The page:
Our Feathered Friends
By “Awake!” correspondent in South Africa
Birds sometimes pick unusual places in which to live. One such place is situated on the famous South African Reef near Johannesburg. It is only a few miles from the country’s main international airport, with jet planes thundering overhead. It lies in a busy, industrial area and is almost surrounded by factories. It is the grounds of the Watch Tower Society’s office, printing factory and Bethel home for volunteer workers in South Africa.
Indeed, this area hardly sounds like a suitable place for a birds, does it? But on these grounds there are no cats, no boys with slings, no men with guns. And there are several features that birds enjoy—a lawn, plenty of shrubs and flowers and a beautiful fishpond with lilies. Moreover, tall poplars and a row of high, sturdy acacia trees provide fine roosting and nesting places for the local feathered population.
By Way of Introduction
Let me introduce you to some of our colorful, winged friends. Meet Willie, the weaverbird—a handsome little fellow! His head, chest and underparts are a bright yellow and his mantle is yellowish green streaked with brown, On his face, Willie wears a striking black mask. In fact, officially he is known as the masked weaver, a type of finch. And what a cheerful character! He sings his gay, sizzling song almost all day long.
Then we have our bokmakieries, a type of shrike. But they are very different from the common shrike or butcher-bird. Both Mr. and Mrs. have a light-yellow chest and underparts, with brownish-green back and wings. They wear a smart, black “bow tie” around the neck. From their throats come the most melodious notes and varied calls. For that matter, the bokmakieries are famous for their vocal duets. He sings a little phrase and she comes back with a different one. Their very tuneful songs can make early morning rising a little easier.
Pigeons and doves are very plentiful in South Africa. Their gentle cooing is a typical and delightful feature of the countryside. We at Bethel enjoy their presence too. Especially charming are the laughing doves, with their dainty appearance and soft call “cooroocoo-co-coo-coo.” Very soothing indeed!
Also much appreciated by the Bethel family are the Cape wagtails with their smart black-and-white pattern of plumage. We enjoy their cheerful whistle and sweet canary-like song. They are friendly little birds and have been with us for many years. Of course, those aggressive little house sparrows are here as well and add their excited twittering to the early morning bird chorus.
Yet do these feathered friends actually make nests and bring up families here? Yes, they do. But first hear the rather sad story of Willie the weaver. Interestingly, the male of this species builds the nest. And it is quite a nest! Using tough grass, he ties two or three overhanging twigs or shoots together, and then weaves a round, compact structure with the opening underneath. To enter it, the little birds have to do some aerial acrobatics in order to land at the entrance upside down!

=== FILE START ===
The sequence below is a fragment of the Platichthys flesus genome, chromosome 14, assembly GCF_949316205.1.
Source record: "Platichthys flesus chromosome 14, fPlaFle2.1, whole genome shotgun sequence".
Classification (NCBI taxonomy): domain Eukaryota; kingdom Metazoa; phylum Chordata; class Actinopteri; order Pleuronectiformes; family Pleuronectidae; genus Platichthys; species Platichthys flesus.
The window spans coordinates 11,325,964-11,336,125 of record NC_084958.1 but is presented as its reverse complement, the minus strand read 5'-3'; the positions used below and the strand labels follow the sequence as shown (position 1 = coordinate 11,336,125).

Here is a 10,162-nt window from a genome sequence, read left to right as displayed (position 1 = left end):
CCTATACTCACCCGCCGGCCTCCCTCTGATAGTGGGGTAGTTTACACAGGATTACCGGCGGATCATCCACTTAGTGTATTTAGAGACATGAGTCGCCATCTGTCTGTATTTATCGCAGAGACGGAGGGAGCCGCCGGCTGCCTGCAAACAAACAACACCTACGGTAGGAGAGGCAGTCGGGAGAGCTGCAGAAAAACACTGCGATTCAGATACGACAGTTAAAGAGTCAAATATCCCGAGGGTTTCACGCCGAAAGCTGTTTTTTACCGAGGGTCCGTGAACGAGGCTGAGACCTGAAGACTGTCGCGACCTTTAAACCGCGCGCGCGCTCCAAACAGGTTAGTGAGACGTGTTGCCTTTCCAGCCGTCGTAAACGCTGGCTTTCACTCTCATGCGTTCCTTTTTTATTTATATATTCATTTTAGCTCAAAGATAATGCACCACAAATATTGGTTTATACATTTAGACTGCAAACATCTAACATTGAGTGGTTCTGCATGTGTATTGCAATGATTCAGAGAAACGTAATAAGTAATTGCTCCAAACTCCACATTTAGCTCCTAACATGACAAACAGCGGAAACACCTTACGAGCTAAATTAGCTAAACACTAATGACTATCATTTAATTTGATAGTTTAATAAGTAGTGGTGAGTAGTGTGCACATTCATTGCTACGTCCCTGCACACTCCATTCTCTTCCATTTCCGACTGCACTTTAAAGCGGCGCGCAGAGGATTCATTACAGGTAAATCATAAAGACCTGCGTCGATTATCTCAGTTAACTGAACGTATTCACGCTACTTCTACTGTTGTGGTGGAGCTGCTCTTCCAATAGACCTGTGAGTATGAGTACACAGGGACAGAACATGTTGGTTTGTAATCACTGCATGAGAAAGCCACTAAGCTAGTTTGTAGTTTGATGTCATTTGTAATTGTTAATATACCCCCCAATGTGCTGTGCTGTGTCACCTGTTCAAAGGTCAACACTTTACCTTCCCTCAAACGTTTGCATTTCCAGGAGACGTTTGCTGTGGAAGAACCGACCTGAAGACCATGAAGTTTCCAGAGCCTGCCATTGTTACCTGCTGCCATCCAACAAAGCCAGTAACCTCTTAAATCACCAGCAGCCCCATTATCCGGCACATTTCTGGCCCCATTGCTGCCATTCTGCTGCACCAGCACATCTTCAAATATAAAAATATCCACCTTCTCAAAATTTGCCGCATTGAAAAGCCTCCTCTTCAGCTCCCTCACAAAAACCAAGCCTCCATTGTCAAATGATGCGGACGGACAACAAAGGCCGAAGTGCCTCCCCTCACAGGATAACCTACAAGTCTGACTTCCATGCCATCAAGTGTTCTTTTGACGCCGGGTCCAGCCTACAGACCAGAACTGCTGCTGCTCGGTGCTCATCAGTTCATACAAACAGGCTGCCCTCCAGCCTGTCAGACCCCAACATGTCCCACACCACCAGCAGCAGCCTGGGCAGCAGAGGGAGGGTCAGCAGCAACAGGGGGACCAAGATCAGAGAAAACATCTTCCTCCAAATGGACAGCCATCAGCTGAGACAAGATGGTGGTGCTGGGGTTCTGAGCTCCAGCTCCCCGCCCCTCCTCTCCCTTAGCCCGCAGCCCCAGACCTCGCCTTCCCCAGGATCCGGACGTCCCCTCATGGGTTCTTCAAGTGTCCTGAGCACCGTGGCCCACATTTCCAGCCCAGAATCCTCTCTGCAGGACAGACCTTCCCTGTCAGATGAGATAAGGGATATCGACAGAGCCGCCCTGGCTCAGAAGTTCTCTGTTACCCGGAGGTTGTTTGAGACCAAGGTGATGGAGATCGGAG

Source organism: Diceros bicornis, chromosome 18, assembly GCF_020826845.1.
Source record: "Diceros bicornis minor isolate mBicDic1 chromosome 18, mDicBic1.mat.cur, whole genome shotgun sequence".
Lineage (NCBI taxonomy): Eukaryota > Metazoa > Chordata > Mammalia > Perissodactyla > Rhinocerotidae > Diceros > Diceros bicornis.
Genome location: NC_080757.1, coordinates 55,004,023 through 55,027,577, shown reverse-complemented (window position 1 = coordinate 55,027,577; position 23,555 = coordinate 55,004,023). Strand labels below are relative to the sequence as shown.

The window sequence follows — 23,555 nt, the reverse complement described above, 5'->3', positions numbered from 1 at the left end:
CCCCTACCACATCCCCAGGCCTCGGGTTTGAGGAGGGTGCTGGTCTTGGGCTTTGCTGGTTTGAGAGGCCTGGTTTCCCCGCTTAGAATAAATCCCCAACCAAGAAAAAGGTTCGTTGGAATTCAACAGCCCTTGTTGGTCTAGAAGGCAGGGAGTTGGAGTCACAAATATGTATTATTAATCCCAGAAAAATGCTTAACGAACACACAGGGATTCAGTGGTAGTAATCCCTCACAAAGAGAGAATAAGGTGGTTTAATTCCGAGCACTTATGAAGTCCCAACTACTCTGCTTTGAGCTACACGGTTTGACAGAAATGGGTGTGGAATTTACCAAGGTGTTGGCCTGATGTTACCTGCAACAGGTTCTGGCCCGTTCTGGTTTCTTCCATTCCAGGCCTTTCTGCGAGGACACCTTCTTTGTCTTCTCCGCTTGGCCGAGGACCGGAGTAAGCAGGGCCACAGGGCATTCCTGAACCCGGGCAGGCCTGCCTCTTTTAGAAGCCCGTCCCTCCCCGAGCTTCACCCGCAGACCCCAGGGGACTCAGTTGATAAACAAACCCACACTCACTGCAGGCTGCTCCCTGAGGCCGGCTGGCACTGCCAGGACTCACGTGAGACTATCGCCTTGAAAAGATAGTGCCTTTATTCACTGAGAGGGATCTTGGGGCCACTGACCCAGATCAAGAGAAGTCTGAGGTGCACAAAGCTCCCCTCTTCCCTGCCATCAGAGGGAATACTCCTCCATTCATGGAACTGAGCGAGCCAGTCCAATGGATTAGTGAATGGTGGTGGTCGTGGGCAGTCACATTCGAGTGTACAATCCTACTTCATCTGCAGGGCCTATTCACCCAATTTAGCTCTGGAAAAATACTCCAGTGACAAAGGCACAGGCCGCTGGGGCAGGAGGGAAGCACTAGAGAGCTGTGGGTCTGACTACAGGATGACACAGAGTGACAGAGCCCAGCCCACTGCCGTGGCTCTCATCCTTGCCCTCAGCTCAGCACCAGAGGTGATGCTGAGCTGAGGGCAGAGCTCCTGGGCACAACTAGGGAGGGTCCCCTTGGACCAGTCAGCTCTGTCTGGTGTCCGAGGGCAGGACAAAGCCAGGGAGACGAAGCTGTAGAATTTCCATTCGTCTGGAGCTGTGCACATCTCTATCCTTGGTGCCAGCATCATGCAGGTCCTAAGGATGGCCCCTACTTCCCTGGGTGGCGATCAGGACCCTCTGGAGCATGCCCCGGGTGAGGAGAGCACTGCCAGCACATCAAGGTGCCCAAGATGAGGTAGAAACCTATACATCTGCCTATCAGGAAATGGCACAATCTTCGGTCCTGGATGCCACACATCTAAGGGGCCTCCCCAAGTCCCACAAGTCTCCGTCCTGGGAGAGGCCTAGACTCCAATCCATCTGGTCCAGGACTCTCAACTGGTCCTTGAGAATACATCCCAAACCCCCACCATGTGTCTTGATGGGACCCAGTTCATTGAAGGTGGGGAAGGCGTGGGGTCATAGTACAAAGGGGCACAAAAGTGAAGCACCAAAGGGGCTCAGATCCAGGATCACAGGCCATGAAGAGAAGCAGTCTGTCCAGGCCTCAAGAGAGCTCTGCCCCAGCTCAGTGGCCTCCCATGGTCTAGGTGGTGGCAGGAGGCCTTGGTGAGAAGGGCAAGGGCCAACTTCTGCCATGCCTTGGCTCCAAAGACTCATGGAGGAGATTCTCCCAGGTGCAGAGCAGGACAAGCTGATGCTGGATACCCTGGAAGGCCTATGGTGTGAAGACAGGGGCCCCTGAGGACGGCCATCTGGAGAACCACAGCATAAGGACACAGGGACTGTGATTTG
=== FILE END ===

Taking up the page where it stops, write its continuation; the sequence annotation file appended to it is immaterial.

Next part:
Now, with the nest completed, comes the crucial moment. Mrs. Weaver-to-be is invited to make an inspection. According to an expert on bird life in South Africa, the main reason that a female masked weaver rejects a nest is that she is not ready to lay eggs. If she accepts, before long there will be eggs and, later, babies to be fed. What an interesting sight is a colony of these round grass nests! There they are swaying gently in the breeze, with busy parents flying in and out.
Willie, however, was a pioneer, trying to start a new colony. It was fascinating to watch him build his first nest. Then came the great moment of inspection. What a shame! After a brief visit, his lady friend just flew away. Poor Willie! Following the usual behavior pattern of the species, he dismantled the whole nest, piece by piece. For the next day or two he was very quiet. But optimism prevailed and he tried again. Another failure!
No less than seven times in his first season, Willie built nest after nest. Each time a female came to inspect his beakwork, Willie was just a bundle of nerves! While the lady made her checkup in a cool businesslike manner, he would fly from branch to branch or perch with wings fluttering, not knowing how to contain himself.
During his second season Willie already has made more unsuccessful attempts. As yet, there is no weaverbird colony. Poor Willie must think that females are difficult creatures! Nevertheless, he provides considerable entertainment for the members of the Bethel staff who live near his planned nesting site.
In contrast, many of our feathered friends have successfully reared their families in the Bethel grounds. The bokmakieries have furtively made nests and fed their babies in a thick hedge near the fishpond. Now and then we see young doves in the garden. They look so gentle and tame, flying away only when one comes very near. The sparrows usually make their untidy nests in the crossbars of the electric poles in the front, unaffected by the noisy traffic passing below. It is quite a sight to observe them feeding their fledglings on the front lawn. With a pampered air, the young ones flutter their wings helplessly, waiting for Papa and Mamma to pop tidbits into their beaks.
Lately, the Bethel staff has increased considerably. A large extension to the building is being constructed to keep pace with the expansion of the Kingdom-preaching work. With the regular members and volunteer builders, the Bethel family now numbers about 180. We all look upon Bethel as an oasis of peace, security and happiness in the midst of a world wracked with fears and dangers. Apparently, the birds like these environs too. We are happy to have them with us. Our feathered friends give us a little foreglimpse of that day, now so near, when God will bless mankind with peace as well as complete harmony with birds and beasts.